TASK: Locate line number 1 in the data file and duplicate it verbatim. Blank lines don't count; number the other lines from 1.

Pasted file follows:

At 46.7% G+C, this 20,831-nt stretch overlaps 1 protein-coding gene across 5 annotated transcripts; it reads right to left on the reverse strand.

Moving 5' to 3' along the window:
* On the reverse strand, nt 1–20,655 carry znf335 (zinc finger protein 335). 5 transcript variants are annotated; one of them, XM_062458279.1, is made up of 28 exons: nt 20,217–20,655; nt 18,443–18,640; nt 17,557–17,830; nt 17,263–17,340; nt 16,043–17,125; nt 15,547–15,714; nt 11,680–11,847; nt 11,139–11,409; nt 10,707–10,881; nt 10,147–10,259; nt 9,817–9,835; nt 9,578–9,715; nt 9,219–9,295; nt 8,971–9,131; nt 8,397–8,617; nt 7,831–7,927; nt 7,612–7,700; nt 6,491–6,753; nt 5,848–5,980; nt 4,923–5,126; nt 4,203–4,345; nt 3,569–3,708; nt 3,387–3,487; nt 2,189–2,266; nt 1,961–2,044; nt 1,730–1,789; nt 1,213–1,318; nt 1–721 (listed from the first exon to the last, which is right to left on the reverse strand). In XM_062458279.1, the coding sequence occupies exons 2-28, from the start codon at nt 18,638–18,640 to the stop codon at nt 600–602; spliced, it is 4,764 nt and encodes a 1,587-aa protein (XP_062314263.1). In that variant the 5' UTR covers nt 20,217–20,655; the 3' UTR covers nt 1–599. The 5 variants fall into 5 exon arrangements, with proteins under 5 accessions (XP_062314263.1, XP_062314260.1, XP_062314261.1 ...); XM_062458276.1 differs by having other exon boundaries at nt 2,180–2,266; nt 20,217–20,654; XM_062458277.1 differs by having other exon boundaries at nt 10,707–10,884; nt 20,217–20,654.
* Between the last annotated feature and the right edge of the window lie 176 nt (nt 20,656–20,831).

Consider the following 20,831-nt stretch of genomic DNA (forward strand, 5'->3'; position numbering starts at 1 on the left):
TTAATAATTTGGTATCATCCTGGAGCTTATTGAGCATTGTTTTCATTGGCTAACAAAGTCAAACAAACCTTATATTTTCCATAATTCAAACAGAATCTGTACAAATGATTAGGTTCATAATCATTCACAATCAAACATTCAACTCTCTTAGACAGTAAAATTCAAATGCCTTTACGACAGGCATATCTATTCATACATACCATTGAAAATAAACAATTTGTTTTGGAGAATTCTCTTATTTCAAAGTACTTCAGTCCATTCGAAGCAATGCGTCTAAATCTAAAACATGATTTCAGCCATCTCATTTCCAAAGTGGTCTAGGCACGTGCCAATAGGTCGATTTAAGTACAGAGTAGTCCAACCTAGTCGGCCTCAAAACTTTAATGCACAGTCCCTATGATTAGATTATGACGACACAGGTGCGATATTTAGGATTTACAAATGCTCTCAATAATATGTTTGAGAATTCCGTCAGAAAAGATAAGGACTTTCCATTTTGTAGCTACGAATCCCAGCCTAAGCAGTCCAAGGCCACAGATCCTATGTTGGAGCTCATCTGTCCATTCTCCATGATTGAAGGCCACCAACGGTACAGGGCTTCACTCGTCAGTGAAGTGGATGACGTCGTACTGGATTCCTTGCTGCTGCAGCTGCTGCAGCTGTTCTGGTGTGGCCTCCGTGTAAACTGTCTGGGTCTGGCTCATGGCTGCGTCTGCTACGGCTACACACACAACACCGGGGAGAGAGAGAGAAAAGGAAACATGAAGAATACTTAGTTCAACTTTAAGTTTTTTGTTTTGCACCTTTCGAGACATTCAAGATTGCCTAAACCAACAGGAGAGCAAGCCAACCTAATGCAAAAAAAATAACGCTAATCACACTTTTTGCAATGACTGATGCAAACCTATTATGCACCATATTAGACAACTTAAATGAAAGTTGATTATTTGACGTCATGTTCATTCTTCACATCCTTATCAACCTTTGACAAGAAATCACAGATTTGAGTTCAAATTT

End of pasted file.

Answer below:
At 46.7% G+C, this 20,831-nt stretch overlaps 1 protein-coding gene across 5 annotated transcripts; it reads right to left on the reverse strand.